Number 2 – Move
Your brain and body have evolved to respond to stress by moving. The fight / flight reaction is a function for action. Unfortunately, your brain does not understand the test stress requires you to sit down! By taking action, you fulfill your body to move.
Studies show that short bursts of cruel motion are very successful. This seems natural to me as it resembles what you would do if you had to run away from a bear. This is how the brain is designed. When you burn out of adrenaline, your nervous system will feel better. The increased benefit of doing this regularly is that it sharpen your brain to learn. Fitter the body, the better brain and quieter mind.
Number 3 – Visualization
I have been practicing for many years and I'm always amazed at the results. It works well with respiratory procedures. When you close your eyes and look forward to a positive exit in the future, your brain begins to create an emotional state that assumes that potential. I use it a lot for the public address. When I practice it before I speak, it's the conclusion that I feel like I'm talking to one person. It's easy and fun. An important part is this. You must think about the event you feel stressful while you are feeling well. The brain attaches great respect to the emotion and begins to move on. I receive generous feedback from students who practice this technique.
Number 4 – Eat healthy, healthy food.
Preparation for a final exam is similar to preparing a sports tournament. A high amount of energy will be required by you. It is therefore important that you have a healthy diet. A varied diet with good vegetables is necessary. You need to get good nutrients into your body so you can maximize your energy. Good fat, good vegetables, clean meat are all important. Reduce your sugar level slowly as you increase the intake of other foods and you must improve strength and alertness. Drink plenty of water. It helps to cleanse the body and the brain loves it.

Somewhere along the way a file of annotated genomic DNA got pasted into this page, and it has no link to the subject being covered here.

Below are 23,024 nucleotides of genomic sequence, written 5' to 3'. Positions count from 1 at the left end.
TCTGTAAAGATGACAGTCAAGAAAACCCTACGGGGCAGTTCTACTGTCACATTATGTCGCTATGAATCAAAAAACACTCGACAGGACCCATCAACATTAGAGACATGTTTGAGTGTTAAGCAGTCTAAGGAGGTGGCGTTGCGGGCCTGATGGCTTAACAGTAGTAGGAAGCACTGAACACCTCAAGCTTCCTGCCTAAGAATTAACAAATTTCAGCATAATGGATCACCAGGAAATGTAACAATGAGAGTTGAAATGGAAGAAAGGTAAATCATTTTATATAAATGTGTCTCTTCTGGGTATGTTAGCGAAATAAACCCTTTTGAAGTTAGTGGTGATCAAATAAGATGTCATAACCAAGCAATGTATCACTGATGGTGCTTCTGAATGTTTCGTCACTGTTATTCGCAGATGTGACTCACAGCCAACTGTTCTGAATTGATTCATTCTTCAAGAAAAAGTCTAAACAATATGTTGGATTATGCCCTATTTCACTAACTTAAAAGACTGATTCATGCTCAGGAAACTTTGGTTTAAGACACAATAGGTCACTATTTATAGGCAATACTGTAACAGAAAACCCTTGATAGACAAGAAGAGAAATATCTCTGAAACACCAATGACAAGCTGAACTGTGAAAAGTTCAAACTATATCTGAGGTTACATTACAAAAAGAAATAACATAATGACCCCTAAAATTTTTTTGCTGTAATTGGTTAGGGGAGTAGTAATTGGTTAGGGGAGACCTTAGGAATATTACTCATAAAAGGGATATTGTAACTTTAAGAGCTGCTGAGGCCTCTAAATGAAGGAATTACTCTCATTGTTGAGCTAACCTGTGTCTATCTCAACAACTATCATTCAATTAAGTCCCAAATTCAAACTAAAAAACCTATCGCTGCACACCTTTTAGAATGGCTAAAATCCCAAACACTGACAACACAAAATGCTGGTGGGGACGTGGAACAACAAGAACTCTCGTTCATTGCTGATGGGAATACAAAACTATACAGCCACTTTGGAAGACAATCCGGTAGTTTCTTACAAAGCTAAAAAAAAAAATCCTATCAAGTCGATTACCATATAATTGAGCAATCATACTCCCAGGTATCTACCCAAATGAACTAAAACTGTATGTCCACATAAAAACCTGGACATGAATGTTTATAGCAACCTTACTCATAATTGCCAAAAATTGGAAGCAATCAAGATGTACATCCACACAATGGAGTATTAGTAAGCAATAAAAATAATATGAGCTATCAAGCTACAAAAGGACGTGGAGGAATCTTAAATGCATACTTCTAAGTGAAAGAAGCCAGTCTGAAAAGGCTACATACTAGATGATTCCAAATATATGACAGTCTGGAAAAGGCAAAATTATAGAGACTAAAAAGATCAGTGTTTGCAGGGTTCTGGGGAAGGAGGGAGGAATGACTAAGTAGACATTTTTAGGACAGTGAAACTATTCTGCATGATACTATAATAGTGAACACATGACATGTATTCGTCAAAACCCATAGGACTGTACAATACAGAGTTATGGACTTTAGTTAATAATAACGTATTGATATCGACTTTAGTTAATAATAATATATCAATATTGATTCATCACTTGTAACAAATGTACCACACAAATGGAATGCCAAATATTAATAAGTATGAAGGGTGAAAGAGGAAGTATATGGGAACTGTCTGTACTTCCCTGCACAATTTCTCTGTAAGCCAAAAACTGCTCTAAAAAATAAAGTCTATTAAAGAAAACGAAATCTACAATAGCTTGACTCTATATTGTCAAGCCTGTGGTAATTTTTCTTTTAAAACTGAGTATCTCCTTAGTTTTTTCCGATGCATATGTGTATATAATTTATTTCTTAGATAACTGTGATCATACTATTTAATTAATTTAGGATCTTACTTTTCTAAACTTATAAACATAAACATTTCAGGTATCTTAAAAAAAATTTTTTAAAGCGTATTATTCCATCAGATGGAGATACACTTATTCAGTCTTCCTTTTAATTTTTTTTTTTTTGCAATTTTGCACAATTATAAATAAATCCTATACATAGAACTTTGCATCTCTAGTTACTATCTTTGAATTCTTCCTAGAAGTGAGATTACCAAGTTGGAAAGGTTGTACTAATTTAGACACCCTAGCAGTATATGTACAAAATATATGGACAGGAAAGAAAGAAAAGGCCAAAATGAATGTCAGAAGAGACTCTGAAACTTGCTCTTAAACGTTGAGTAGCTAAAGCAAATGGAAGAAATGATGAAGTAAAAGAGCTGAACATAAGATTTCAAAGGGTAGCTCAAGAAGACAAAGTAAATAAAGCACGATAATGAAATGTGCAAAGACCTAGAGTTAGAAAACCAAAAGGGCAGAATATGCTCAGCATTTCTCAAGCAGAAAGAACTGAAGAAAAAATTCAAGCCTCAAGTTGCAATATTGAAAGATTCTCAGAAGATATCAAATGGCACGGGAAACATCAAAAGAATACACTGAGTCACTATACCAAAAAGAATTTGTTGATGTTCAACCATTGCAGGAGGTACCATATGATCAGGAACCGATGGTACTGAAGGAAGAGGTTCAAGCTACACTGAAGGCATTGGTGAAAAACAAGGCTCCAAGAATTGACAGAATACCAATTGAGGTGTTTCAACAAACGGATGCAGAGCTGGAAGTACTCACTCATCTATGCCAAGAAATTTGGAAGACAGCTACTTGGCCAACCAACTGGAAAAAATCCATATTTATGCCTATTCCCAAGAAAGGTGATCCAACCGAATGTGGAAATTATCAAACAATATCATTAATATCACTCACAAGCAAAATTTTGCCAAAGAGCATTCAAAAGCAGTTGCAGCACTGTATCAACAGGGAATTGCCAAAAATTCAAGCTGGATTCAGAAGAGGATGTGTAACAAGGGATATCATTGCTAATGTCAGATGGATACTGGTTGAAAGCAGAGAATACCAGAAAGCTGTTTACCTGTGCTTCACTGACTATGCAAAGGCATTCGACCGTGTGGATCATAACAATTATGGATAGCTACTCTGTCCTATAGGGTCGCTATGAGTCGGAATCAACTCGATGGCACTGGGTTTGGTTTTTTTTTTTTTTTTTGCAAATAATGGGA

Coffee and energy drinks can adversely affect people so I recommend not using them. Very often you can get energy and then a crash that understands you worse than before you started.
Number 5 – Sleeping
Wake up tired of sleepy sleep starts at the back of your back. An important aspect of sleep is to wrap down before going to sleep. Stop learning for an hour and put away smartphone and television. Take a walk to clear your head or meditate. There are special yoga strings that night that will also help. Another great way to make your body and mind relax is Epsom football sales, taken for fifteen to twenty minutes.
One of the benefits of exercise is that the body is tired and sleep becomes easier. Finally do not eat too late and drink soothing herbal remedies.
So remember, if you are learning about important tests and you feel the pressure, remember that too much stress makes everything worse. You can balance stress with breathing and physical activity by visualizing positive output and eating and sleeping well. If everything is overwhelming, be sure to tell a parent or teacher and get help from a professional. No matter how important you think the tests are, nothing is important to your health. So be as quiet as you can.
Congratulations on you!